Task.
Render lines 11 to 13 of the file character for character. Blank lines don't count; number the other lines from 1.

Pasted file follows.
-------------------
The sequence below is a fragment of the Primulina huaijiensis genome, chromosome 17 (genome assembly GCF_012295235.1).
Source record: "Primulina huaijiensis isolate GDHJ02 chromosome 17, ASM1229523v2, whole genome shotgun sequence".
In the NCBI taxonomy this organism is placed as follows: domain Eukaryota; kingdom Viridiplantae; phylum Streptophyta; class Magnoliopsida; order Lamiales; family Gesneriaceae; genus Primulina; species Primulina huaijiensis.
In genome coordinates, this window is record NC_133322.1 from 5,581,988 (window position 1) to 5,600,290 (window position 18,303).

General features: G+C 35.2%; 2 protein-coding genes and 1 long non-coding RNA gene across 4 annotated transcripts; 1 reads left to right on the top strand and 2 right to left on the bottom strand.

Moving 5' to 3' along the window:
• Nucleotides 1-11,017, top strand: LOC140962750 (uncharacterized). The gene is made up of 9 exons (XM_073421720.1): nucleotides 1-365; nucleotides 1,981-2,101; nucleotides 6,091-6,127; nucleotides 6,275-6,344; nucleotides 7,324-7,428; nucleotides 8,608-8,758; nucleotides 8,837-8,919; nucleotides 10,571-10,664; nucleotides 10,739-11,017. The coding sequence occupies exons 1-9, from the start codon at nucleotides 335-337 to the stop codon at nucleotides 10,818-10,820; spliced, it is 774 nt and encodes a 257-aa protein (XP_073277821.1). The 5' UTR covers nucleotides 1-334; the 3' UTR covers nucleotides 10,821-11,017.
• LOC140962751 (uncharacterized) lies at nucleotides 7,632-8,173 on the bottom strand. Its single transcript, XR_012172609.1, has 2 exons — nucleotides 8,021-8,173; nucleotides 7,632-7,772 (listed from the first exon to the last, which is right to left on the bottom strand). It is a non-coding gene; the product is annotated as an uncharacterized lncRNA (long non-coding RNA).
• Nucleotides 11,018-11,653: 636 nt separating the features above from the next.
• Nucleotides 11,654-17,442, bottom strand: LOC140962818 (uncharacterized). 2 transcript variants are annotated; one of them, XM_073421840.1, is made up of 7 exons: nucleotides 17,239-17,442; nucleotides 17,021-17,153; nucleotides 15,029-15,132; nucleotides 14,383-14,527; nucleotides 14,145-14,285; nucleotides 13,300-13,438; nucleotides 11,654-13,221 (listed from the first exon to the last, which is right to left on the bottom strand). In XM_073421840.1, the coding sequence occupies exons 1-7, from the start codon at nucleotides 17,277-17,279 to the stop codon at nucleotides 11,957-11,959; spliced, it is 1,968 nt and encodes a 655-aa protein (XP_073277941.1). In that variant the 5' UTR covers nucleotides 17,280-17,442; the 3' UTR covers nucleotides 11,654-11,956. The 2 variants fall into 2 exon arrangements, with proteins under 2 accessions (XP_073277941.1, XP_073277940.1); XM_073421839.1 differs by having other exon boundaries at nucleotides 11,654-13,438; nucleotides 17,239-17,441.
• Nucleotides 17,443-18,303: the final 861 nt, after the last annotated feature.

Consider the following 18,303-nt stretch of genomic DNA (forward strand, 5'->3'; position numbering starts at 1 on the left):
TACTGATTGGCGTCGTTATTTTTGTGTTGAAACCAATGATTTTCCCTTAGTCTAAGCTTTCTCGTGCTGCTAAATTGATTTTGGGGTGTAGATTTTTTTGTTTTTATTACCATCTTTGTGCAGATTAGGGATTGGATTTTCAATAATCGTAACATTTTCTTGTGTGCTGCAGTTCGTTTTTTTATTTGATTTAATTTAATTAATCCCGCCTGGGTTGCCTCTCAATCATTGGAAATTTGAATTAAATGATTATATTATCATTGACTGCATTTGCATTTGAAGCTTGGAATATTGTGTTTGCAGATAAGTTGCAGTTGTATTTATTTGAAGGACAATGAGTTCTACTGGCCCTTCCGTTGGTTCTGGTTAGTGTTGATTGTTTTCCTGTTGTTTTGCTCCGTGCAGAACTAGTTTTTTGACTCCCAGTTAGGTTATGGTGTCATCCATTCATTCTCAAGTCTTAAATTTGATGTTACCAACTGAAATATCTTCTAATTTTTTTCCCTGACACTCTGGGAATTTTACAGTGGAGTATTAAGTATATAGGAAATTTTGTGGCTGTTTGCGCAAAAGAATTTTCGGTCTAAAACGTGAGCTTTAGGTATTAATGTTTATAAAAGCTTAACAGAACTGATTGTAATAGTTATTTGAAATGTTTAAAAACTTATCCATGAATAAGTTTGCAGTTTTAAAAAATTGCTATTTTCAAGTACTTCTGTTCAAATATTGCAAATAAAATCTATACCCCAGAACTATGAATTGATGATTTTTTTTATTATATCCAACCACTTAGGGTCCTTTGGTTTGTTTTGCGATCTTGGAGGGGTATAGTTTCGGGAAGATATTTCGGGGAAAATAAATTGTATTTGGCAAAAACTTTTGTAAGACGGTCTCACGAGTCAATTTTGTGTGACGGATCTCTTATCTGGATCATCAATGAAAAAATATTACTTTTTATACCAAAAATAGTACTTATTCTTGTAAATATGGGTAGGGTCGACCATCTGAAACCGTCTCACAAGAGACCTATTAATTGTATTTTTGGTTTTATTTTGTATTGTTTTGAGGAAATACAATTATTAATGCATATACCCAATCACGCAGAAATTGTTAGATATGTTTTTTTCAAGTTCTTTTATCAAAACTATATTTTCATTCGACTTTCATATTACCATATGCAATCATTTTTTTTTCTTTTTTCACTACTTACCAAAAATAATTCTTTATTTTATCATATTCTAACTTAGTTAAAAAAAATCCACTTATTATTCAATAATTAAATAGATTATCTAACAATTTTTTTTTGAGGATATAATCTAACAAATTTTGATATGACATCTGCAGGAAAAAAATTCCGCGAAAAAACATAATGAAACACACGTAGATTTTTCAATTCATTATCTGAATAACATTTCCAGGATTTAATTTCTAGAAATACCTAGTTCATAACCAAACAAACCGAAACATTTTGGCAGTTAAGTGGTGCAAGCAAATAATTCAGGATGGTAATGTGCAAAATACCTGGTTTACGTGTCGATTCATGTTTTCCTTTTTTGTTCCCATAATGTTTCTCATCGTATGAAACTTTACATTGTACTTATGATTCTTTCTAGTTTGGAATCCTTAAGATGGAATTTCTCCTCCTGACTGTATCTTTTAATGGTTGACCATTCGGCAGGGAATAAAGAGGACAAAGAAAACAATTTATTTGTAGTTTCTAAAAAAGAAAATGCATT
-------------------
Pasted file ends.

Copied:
• Nucleotides 17,443-18,303: the final 861 nt, after the last annotated feature.

Consider the following 18,303-nt stretch of genomic DNA (forward strand, 5'->3'; position numbering starts at 1 on the left):
TACTGATTGGCGTCGTTATTTTTGTGTTGAAACCAATGATTTTCCCTTAGTCTAAGCTTTCTCGTGCTGCTAAATTGATTTTGGGGTGTAGATTTTTTTGTTTTTATTACCATCTTTGTGCAGATTAGGGATTGGATTTTCAATAATCGTAACATTTTCTTGTGTGCTGCAGTTCGTTTTTTTATTTGATTTAATTTAATTAATCCCGCCTGGGTTGCCTCTCAATCATTGGAAATTTGAATTAAATGATTATATTATCATTGACTGCATTTGCATTTGAAGCTTGGAATATTGTGTTTGCAGATAAGTTGCAGTTGTATTTATTTGAAGGACAATGAGTTCTACTGGCCCTTCCGTTGGTTCTGGTTAGTGTTGATTGTTTTCCTGTTGTTTTGCTCCGTGCAGAACTAGTTTTTTGACTCCCAGTTAGGTTATGGTGTCATCCATTCATTCTCAAGTCTTAAATTTGATGTTACCAACTGAAATATCTTCTAATTTTTTTCCCTGACACTCTGGGAATTTTACAGTGGAGTATTAAGTATATAGGAAATTTTGTGGCTGTTTGCGCAAAAGAATTTTCGGTCTAAAACGTGAGCTTTAGGTATTAATGTTTATAAAAGCTTAACAGAACTGATTGTAATAGTTATTTGAAATGTTTAAAAACTTATCCATGAATAAGTTTGCAGTTTTAAAAAATTGCTATTTTCAAGTACTTCTGTTCAAATATTGCAAATAAAATCTATACCCCAGAACTATGAATTGATGATTTTTTTTATTATATCCAACCACTTAGGGTCCTTTGGTTTGTTTTGCGATCTTGGAGGGGTATAGTTTCGGGAAGATATTTCGGGGAAAATAAATTGTATTTGGCAAAAACTTTTGTAAGACGGTCTCACGAGTCAATTTTGTGTGACGGATCTCTTATCTGGATCATCAATGAAAAAATATTACTTTTTATACCAAAAATAGTACTTATTCTTGTAAATATGGGTAGGGTCGACCATCTGAAACCGTCTCACAAGAGACCTATTAATTGTATTTTTGGTTTTATTTTGTATTGTTTTGAGGAAATACAATTATTAATGCATATACCCAATCACGCAGAAATTGTTAGATATGTTTTTTTCAAGTTCTTTTATCAAAACTATATTTTCATTCGACTTTCATATTACCATATGCAATCATTTTTTTTTCTTTTTTCACTACTTACCAAAAATAATTCTTTATTTTATCATATTCTAACTTAGTTAAAAAAAATCCACTTATTATTCAATAATTAAATAGATTATCTAACAATTTTTTTTTGAGGATATAATCTAACAAATTTTGATATGACATCTGCAGGAAAAAAATTCCGCGAAAAAACATAATGAAACACACGTAGATTTTTCAATTCATTATCTGAATAACATTTCCAGGATTTAATTTCTAGAAATACCTAGTTCATAACCAAACAAACCGAAACATTTTGGCAGTTAAGTGGTGCAAGCAAATAATTCAGGATGGTAATGTGCAAAATACCTGGTTTACGTGTCGATTCATGTTTTCCTTTTTTGTTCCCATAATGTTTCTCATCGTATGAAACTTTACATTGTACTTATGATTCTTTCTAGTTTGGAATCCTTAAGATGGAATTTCTCCTCCTGACTGTATCTTTTAATGGTTGACCATTCGGCAGGGAATAAAGAGGACAAAGAAAACAATTTATTTGTAGTTTCTAAAAAAGAAAATGCATT